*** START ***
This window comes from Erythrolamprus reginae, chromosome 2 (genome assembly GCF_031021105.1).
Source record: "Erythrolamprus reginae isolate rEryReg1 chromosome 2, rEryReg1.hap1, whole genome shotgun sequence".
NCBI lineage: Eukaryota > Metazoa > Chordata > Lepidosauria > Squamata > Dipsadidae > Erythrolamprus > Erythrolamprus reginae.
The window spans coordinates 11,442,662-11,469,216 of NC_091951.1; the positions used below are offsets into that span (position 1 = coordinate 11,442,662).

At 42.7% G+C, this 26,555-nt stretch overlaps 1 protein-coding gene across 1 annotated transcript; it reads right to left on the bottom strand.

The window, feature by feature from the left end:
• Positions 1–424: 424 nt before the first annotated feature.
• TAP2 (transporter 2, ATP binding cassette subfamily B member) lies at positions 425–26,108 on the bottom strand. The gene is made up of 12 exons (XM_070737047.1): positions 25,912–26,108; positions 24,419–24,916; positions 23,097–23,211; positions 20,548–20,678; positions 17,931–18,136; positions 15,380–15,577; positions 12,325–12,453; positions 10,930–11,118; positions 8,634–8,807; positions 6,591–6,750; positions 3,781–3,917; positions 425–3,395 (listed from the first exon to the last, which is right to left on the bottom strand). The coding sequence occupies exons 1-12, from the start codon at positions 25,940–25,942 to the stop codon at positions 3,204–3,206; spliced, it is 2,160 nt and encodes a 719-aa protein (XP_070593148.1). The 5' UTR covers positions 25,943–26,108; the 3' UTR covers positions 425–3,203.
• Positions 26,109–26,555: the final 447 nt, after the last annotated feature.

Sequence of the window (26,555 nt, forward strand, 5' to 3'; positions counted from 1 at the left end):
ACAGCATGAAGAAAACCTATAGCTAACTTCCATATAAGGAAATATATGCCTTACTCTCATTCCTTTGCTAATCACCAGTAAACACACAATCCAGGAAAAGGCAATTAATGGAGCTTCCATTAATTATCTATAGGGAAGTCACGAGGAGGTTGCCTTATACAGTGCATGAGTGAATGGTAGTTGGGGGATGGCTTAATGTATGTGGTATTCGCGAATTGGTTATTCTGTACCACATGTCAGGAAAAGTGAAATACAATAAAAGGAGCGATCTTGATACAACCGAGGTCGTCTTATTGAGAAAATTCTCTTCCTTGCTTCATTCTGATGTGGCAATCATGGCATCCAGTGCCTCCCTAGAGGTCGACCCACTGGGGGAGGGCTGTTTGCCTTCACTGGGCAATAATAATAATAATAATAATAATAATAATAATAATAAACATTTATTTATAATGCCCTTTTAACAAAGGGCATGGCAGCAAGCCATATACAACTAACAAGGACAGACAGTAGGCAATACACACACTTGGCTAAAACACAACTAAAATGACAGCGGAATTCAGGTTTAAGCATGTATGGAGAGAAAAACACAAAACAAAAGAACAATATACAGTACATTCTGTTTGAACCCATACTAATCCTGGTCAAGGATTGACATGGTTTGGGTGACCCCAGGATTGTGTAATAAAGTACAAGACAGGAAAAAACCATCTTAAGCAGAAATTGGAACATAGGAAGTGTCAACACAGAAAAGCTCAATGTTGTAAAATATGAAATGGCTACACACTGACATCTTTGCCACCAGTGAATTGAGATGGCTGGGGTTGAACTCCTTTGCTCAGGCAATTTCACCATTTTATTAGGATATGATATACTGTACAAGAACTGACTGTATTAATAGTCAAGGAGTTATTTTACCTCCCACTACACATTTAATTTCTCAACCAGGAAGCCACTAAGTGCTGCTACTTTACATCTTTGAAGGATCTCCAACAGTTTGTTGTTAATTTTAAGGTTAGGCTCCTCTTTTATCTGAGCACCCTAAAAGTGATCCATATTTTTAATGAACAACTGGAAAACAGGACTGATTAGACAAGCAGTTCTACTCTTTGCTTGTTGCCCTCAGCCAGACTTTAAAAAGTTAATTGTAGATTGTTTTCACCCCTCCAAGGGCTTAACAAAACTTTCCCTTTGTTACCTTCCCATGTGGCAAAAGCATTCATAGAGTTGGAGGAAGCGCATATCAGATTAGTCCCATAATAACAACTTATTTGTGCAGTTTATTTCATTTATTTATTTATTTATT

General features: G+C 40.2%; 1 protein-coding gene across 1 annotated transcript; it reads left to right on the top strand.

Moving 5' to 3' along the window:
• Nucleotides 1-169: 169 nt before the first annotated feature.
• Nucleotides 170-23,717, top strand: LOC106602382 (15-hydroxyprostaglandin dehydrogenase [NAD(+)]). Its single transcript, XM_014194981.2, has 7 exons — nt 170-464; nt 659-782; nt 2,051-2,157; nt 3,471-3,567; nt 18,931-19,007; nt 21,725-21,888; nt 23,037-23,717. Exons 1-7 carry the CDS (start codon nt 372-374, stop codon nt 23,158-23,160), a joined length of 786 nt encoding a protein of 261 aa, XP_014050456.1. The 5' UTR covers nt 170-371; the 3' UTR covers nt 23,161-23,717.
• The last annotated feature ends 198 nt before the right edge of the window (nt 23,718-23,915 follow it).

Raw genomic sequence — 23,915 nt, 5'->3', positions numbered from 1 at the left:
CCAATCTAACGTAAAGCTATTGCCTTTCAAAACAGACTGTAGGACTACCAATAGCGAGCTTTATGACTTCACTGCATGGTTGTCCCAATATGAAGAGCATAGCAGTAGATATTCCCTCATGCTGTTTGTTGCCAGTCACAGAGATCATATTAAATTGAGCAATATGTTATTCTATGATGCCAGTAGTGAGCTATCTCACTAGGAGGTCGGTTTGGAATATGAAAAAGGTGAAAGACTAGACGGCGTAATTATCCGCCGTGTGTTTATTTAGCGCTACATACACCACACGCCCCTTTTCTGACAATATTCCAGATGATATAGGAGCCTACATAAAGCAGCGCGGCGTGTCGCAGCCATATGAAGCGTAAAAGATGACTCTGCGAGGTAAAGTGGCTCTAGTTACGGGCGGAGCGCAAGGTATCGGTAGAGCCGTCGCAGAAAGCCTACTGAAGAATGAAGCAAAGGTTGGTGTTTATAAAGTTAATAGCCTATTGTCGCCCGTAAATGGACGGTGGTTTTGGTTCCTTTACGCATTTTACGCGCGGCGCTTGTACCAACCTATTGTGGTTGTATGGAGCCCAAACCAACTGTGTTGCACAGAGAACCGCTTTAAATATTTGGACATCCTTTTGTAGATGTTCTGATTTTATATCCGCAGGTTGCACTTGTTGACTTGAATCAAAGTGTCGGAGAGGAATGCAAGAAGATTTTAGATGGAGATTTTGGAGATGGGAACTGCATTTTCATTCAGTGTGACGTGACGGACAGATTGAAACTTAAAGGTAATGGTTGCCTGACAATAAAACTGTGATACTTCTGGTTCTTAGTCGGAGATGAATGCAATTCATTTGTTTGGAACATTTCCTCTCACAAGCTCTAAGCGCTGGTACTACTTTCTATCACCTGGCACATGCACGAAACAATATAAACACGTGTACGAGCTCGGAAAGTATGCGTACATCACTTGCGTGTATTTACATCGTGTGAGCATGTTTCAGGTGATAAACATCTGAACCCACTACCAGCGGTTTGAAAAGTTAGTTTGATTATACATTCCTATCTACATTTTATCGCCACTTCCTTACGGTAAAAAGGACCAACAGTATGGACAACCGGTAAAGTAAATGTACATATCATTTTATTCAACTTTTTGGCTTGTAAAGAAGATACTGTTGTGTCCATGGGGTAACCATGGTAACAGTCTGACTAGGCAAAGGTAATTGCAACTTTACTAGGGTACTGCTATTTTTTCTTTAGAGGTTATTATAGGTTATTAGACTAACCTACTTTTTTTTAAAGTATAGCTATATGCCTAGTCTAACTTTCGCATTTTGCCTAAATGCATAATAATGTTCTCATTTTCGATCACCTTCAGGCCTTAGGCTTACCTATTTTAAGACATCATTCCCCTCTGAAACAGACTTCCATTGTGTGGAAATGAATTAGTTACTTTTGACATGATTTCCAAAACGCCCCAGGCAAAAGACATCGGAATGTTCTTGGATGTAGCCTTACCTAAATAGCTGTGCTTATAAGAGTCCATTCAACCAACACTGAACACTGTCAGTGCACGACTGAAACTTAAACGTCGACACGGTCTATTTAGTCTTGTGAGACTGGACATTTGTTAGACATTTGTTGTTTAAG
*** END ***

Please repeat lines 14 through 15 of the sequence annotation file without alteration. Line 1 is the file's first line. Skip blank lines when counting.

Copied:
• Nucleotides 1-169: 169 nt before the first annotated feature.
• Nucleotides 170-23,717, top strand: LOC106602382 (15-hydroxyprostaglandin dehydrogenase [NAD(+)]). Its single transcript, XM_014194981.2, has 7 exons — nt 170-464; nt 659-782; nt 2,051-2,157; nt 3,471-3,567; nt 18,931-19,007; nt 21,725-21,888; nt 23,037-23,717. Exons 1-7 carry the CDS (start codon nt 372-374, stop codon nt 23,158-23,160), a joined length of 786 nt encoding a protein of 261 aa, XP_014050456.1. The 5' UTR covers nt 170-371; the 3' UTR covers nt 23,161-23,717.